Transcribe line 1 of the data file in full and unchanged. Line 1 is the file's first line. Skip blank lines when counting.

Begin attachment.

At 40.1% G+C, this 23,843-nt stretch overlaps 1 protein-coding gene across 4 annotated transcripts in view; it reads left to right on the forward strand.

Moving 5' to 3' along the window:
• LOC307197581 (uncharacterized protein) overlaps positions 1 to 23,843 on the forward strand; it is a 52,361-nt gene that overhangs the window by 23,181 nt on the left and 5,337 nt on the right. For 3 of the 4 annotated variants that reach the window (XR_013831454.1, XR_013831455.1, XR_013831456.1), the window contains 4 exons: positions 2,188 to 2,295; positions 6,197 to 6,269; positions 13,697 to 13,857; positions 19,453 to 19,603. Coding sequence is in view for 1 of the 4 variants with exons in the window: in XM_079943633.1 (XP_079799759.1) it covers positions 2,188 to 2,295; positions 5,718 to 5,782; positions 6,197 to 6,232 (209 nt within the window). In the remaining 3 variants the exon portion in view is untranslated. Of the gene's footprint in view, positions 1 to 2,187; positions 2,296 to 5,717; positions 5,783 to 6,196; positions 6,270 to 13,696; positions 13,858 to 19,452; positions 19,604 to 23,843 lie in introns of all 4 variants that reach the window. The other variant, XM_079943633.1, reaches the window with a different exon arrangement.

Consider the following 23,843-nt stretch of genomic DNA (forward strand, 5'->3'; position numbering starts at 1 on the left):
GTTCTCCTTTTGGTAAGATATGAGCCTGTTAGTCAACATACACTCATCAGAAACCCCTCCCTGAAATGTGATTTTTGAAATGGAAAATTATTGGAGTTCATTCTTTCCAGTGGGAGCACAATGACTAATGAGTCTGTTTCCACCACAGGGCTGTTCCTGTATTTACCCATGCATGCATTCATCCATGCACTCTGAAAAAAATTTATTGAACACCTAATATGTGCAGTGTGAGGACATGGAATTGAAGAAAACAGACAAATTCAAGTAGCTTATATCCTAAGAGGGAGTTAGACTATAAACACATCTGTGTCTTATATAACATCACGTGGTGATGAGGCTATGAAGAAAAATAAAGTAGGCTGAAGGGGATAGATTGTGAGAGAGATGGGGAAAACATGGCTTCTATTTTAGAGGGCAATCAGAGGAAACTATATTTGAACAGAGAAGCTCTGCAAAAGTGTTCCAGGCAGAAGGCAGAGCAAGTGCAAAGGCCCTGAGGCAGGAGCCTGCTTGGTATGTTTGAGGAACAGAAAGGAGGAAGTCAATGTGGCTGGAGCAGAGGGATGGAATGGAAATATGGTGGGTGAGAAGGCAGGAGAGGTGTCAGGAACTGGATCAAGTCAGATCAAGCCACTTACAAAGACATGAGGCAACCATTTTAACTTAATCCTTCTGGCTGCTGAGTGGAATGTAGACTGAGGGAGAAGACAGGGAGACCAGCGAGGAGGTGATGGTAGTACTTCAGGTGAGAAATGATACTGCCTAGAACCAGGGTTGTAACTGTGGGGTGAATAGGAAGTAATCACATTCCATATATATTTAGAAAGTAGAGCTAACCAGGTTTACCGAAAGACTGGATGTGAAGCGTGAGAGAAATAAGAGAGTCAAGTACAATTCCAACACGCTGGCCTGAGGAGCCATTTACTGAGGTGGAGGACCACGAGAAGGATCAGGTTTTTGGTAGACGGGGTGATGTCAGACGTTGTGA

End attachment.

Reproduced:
At 40.1% G+C, this 23,843-nt stretch overlaps 1 protein-coding gene across 4 annotated transcripts in view; it reads left to right on the forward strand.